Eating disorders are seldom distinguished as an outer expression of internal emotional pain and confusion. Eating disorders cause problems to millions of people, thousands of which will die from them yearly. There is good news though, eating disorders can be beaten. An eating disorder necessitates a distorted pattern of thinking about food and size/weight: there is a preoccupation and fascination with food, as well as an issue of control or lack of control around food and its consumption. Eating is controlled by many factors, including appetite, food availability, family, peer, and cultural practices, and attempts at voluntary control. Dieting to a body weight leaner than needed for health is exceedingly promoted by current fashion trends, sales campaigns for special foods, and in some activities and professions. Eating disorders involve serious disturbances in eating behavior, such as extreme and unhealthy reduction of food intake or severe overeating, as well as feelings of distress or extreme concern about body shape or weight.
These are also the three most common eating disorders. Eating disorders can cause heart and kidney problems and even death. Eating disorders normally co-occur with other psychiatric disorders such as depression, substance abuse, and anxiety disorders. The most important types of eating disorders are anorexia nervosa and bulimia nervosa. A third type, binge-eating disorder. Eating disorders are not due to a failure of will or behavior; rather, they are real, treatable medical illnesses in which definite maladaptive patterns of eating take on a life of their own. Eating disorders frequently develop during adolescence or early adulthood, but some reports indicate their onset can occur during childhood or later in adulthood. In addition, people who suffer from eating disorders can experience a wide range of physical health complications, including serious heart conditions and kidney failure which may lead to death.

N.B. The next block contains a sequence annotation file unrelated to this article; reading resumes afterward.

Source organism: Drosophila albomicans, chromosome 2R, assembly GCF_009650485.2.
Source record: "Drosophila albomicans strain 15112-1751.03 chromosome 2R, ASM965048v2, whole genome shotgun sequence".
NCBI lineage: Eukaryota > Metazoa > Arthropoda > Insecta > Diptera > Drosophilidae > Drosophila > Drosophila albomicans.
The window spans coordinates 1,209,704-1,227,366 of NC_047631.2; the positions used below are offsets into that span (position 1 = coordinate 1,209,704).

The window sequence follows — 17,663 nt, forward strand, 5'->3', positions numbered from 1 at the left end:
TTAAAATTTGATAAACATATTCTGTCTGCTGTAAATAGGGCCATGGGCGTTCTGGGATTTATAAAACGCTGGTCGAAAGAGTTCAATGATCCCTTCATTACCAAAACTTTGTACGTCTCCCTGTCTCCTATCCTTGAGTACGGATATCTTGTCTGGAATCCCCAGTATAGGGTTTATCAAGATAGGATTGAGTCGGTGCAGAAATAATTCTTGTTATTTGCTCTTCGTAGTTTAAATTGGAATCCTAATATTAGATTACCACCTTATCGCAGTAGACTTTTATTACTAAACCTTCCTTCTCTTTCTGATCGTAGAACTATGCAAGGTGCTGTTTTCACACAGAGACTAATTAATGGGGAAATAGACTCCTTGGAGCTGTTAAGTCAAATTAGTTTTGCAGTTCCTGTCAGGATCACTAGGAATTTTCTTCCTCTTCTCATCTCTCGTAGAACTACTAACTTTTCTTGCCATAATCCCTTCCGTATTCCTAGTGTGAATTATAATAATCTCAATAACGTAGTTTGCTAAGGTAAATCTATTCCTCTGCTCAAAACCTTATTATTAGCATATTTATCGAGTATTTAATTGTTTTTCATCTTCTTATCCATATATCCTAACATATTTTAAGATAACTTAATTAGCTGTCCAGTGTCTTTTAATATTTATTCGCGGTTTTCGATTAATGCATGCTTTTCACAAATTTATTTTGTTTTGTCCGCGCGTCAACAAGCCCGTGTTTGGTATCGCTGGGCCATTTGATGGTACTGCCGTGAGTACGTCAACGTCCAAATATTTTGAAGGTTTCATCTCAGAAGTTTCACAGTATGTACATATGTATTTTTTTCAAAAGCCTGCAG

Eating Disorders are about being convinced that your whole self-esteem is hinged on. Eating Disorders are about seeking to control your life and emotions through food/lack of food. A person with anorexia nervosa typically starves himself or herself to be thin and experiences excessive weight loss, typically 15% below the weight that doctors consider ideal for his or her height and age. A child with anorexia or bulimia may experience dehydration as well as other medical complications. Anorexia may affect a child’s growth, bone mass, cause puberty delays, an irregular heartbeat and blood pressure problems, and gastrointestinal problems.
Treatment of anorexia calls for a specific program that involves three main phases:
(1) restoring weight lost to severe dieting and purging;
(2) treating psychological disturbances such as distortion of body image, low self-esteem, and interpersonal conflicts;
(3) achieving long-term remission and rehabilitation, or full recovery.
Eating Disorders Treatment hints
1. Treatment can embrace medical supervision, nutritional counseling, and therapy.
2. Supportive group therapy may follow, and self-help groups within communities may provide enduring support.
3. Behavioral therapy has verified effective in achieving this goal.
4. Psychotherapy has proven effective in helping to prevent the eating disorder from recurring and in addressing issues that led to the disorder.
5. Family members or other trusted individuals can be ready to lend a hand in ensuring.
6. Definite selective serotonin reuptake inhibitors (SSRIs) have been shown to be cooperative for weight maintenance.